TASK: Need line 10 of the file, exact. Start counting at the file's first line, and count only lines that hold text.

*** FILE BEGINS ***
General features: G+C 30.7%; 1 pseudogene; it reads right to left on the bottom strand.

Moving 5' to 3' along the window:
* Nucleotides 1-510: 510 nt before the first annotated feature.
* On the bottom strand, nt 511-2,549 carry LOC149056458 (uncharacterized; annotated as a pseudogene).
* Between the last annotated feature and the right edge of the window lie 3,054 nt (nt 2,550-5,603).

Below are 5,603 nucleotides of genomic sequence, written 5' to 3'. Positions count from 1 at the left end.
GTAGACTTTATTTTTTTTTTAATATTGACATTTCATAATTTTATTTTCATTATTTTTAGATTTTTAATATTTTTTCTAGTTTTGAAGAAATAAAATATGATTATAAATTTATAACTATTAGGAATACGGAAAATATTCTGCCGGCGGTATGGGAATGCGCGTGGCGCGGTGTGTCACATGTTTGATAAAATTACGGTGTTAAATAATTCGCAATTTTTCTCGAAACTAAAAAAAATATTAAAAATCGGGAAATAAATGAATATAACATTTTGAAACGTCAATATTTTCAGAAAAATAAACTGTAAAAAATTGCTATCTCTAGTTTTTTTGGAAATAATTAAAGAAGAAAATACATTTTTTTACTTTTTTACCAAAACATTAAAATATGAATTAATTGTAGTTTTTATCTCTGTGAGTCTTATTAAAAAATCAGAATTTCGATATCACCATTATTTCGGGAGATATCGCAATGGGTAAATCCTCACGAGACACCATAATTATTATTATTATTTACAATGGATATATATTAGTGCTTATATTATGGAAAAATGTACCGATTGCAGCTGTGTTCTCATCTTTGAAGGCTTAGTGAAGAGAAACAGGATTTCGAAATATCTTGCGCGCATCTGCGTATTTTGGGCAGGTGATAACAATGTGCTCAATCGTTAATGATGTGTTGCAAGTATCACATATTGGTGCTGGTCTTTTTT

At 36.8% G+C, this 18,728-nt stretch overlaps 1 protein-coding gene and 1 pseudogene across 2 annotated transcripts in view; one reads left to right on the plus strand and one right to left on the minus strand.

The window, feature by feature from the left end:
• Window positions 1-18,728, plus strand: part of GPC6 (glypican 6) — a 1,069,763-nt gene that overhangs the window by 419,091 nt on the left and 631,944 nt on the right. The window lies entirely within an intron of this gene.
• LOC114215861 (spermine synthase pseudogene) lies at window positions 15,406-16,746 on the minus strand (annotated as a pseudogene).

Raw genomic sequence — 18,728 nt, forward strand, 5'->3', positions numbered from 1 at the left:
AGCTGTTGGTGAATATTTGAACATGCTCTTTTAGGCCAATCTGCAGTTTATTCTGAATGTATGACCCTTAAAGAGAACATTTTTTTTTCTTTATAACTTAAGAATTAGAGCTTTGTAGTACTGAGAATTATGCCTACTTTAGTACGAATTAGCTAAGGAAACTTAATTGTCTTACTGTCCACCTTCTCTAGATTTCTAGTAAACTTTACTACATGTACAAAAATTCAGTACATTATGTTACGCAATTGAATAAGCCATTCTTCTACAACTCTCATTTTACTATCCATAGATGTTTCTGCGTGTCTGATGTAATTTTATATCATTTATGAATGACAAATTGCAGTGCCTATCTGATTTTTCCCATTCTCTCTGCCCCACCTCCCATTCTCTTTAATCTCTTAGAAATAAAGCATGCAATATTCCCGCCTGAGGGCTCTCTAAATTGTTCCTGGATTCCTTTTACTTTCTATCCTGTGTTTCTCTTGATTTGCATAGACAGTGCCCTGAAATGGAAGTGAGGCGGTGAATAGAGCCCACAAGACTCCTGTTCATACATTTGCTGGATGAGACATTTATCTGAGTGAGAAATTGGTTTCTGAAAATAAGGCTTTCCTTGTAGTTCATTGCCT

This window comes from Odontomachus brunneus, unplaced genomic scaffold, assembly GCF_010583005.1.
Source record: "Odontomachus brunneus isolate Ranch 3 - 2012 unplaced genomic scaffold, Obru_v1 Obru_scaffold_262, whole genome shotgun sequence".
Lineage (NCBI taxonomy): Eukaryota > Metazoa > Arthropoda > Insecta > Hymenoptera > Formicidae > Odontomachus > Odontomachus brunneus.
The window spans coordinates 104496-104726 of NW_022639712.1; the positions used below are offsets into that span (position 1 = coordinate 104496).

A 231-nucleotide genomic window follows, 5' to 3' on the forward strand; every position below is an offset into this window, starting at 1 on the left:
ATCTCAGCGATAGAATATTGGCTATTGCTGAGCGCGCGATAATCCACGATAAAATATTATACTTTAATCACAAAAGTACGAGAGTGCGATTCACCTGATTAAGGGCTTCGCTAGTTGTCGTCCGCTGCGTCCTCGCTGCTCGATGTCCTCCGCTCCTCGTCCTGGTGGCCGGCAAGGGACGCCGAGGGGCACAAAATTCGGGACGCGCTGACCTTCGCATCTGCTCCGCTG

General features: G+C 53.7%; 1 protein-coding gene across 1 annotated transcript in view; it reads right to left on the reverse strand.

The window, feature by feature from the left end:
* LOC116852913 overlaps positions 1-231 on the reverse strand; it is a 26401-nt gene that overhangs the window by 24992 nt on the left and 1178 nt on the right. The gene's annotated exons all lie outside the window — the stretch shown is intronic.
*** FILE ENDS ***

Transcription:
• Window positions 1-18,728, plus strand: part of GPC6 (glypican 6) — a 1,069,763-nt gene that overhangs the window by 419,091 nt on the left and 631,944 nt on the right. The window lies entirely within an intron of this gene.